Zuppi, another from the far-left Sant’Egidio community, has been, in recent months, in Beijing, Moscow and Kyiv, as the Pope’s personal bearer of a political message of “dialogue,” bypassing Archbishop Richard Gallagher, the Holy See’s foreign minister.
This political activism, however, has begun to produce, unexpected reactions from Chinese, Ukrainian and Polish bishops, who openly challenge Pope Francis’ Ostpolitik. The president of the Polish Bishops’ Conference (KEP), Archbishop Stanisław Gądecki, in an interview with the German Catholic weekly Die Tagespost (Sept. 18, 2023) (Italian version here) criticized the Vatican’s position on Russian aggression against Ukraine., stating that “treating the aggressor and the victim in the same way is a mistake.It looks like a repetition of the mistakes of the so-called Vatican Ostpolitik in the days of communism. If Russia won the war, it would not give up its ambition to restore the Soviet Union’s sphere of influence. So we will soon have another war in Europe.”
Against this stormy background, the “Synod on Synodality” will take place, a political event from which no theological novelties are to be expected, but rather a pastoral message that will “innovate” or rather “revolutionize” the Church on the level of praxis.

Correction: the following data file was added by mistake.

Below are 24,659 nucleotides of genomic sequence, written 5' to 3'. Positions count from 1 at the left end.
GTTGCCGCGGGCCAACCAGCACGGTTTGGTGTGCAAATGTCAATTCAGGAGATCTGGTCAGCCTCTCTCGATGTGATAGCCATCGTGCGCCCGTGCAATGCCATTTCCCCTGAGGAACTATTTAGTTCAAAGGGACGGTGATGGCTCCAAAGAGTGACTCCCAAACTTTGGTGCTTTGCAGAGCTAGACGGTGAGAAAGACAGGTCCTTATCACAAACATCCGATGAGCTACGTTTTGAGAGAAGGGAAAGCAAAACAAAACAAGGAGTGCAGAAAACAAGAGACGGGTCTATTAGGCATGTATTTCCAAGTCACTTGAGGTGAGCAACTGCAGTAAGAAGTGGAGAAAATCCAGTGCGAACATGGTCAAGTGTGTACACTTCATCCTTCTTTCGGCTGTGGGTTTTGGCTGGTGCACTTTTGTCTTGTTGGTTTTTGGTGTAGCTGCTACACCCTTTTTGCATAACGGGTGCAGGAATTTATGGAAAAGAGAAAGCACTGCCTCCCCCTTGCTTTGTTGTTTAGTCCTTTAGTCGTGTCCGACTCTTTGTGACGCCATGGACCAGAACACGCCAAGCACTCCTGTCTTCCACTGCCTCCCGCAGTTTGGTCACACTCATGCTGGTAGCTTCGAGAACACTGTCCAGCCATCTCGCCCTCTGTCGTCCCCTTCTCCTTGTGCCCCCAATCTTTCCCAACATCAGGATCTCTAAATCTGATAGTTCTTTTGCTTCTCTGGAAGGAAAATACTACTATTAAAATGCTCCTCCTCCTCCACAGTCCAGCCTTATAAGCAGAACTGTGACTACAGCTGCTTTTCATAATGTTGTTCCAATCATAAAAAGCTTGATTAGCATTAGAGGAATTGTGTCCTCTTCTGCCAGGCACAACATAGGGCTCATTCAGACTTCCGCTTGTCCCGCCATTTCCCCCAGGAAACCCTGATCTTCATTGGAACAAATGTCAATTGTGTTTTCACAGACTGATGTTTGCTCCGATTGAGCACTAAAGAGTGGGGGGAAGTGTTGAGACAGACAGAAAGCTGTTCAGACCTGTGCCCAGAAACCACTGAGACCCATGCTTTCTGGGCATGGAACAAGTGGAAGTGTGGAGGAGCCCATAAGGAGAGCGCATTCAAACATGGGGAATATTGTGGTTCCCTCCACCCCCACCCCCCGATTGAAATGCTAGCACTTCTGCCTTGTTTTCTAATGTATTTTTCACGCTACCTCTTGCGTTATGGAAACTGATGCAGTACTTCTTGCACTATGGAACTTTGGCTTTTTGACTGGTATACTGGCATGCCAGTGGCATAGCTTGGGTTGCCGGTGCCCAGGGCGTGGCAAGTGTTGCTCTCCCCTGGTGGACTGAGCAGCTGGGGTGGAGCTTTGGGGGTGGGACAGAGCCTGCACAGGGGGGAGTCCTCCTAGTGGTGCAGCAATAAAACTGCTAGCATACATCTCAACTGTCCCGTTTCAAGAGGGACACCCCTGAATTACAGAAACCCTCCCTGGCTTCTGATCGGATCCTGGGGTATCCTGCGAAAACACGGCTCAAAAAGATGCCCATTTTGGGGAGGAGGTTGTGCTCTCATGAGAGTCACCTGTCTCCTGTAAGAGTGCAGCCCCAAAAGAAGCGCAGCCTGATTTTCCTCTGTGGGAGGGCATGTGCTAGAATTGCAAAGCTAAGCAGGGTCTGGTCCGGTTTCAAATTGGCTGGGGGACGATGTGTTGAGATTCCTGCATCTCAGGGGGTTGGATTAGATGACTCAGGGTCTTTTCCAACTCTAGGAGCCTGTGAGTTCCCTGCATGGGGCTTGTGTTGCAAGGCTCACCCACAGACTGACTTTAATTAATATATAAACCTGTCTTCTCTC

The issues of immigration, labor, the environment, poverty and social inclusion will be part of the synod debate. This is the teaching conveyed by John XXIII, in the allocution Gaudet mater Ecclesia that opened the Second Vatican Council on Oct. 11, 1962. Assuming that his successor may be called John XXIV, as he said last Sept. 4, returning from Mongolia, Pope Francis clearly points out a path. The Revolution in the Church is not a doctrine but a “method,” a political and pastoral practice that crumbles ancient doctrine without proposing a new one.
However, Donoso Cortés was not wrong when he said that even when immersed in political discussions, one must never stop raising one’s eyes to the supernatural dimension, to which everything ultimately leads back, because the ultimate goal of men is not on this earth. On Sept. 24, two days after Giorgio Napolitano, Matteo Messina Denaro, the historical head of Cosa Nostra and responsible for heinous criminal episodes, died in a prison in L’Aquila. Messina Denaro, like Napolitano, refused a religious funeral. “No funeral from the Catholic Church,” he said, “God will be my justice.”
The mobster and the atheist-communist stood on the same days before God, supreme judge of our every word, act or omission. Their earthly lives have been the most different. But will their eternal fate be different?